Posture impairments in amyotrophic lateral sclerosis (ALS) are linked to deficits in trunk control and in the mechanisms that control the body’s response to surface tilts. Moreover, these abnormalities also correlated to disease severity.
Those findings are in the study “Abnormal trunk control determines postural abnormalities in Amyotrophic Lateral Sclerosis,” which was published recently in NeuroRehabilitation.
ALS is a progressive neurodegenerative disorder caused by the gradual destruction of motor neurons — nerve cells responsible for voluntary muscle control — in the spinal cord and in the brain.
“Postural instability in ALS occurs at an early stage of the disease and often results in falls, leading to premature immobility and loss of autonomy, and consequently to an impaired quality of life. It was frequently assumed that balance problems are mainly related to muscle weakness of the lower limbs,” the investigators wrote.
However, more recently, scientists have proposed a series of other mechanisms that may be involved in posture impairments, such as muscle tightness (spasticity), and perturbations in the vestibular or extrapyramidal systems. These systems are responsible for controlling body balance and involuntary muscle movements, respectively.
“However, [in the context of ALS,] the contribution of the different [motor and sensory] systems and their central processing to postural instability has not been identified yet,” they noted.
A group of researchers from the University Medical Center of Freiburg (Germany) set out to discover the mechanisms involved in the loss of postural control in ALS, as well as their relationship with clinical features of disease severity.
Postural control was examined using a custom-built motion platform, on which participants were asked to stand upright with their feet planted in a marked area. The platform was used to measure both spontaneous body sway movements and body movements that occurred in response to platform tilting, while participants had their eyes opened or closed.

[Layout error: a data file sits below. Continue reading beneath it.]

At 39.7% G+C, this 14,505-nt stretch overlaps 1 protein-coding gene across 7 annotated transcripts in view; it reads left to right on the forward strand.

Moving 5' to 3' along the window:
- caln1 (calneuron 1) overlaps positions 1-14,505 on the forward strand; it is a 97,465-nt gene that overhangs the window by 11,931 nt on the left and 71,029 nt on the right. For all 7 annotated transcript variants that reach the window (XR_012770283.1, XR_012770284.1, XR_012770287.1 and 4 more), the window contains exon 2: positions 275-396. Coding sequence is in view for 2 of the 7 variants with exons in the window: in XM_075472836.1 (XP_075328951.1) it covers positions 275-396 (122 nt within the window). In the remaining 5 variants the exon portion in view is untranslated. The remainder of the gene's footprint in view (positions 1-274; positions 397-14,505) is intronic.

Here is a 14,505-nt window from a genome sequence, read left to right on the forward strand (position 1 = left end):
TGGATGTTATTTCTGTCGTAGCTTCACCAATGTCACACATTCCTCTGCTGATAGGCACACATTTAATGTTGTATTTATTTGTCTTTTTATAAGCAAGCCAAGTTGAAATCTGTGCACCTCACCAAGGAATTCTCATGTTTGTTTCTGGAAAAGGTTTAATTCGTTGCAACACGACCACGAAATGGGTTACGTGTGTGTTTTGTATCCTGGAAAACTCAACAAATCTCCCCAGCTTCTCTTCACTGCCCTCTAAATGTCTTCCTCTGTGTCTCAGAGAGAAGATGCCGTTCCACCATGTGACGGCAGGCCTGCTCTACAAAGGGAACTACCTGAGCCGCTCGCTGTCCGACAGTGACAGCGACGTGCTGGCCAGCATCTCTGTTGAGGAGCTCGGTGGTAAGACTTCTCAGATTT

Spontaneous sway movements were repeated twice, whereas perturbed stance tests were repeated eight times. Test results were correlated to clinical test scores of disease severity, including the ALS Functional Rating Scale (ALSFRS), the 10 meter walking test (10MWT), timed up and go test (TUG) and the short-form 36 health survey (SF-36).
The study enrolled 12 ALS patients and 12 age-matched healthy individuals (controls).
Results showed that spontaneous body sways were wider, faster, and more frequent among ALS patients compared to healthy individuals.
In addition, researchers found that ALS patients had weaker responses to platform tilting compared to controls. Moreover, during the tilting test in which participants were asked to keep their eyes closed, ALS patients had excessive upper body movements compared to healthy subjects.
“This indicates a different axial body control in ALS, as has already been examined in ALS patients with neck weakness. However, we deem it unlikely that this abnormal axial control is solely attributable to muscle weakness since it vanishes with open eyes. Instead, we suggest that ALS patients display a different central control strategy,” they explained.
Finally, investigators found that posture impairments observed in ALS patients were strongly correlated, either directly or indirectly, with scores of clinical tests assessing motor function and balance (e.g., ALSFRS, TUG, 10MWT).
“We conclude that ALS patients’ postural abnormalities are mainly determined by an abnormal axial control and abnormally small body excursions [movements] as a function of support surface tilts, seemingly indicating better postural stabilization than control subjects,” the researchers wrote.
“These postural abnormalities closely correlate with clinical parameters and, therefore, may function as a sensitive indicator for ALS disease severity. As a therapeutic consequence, therapy for ALS patients should incorporate postural training with a focus on axial control,” they added.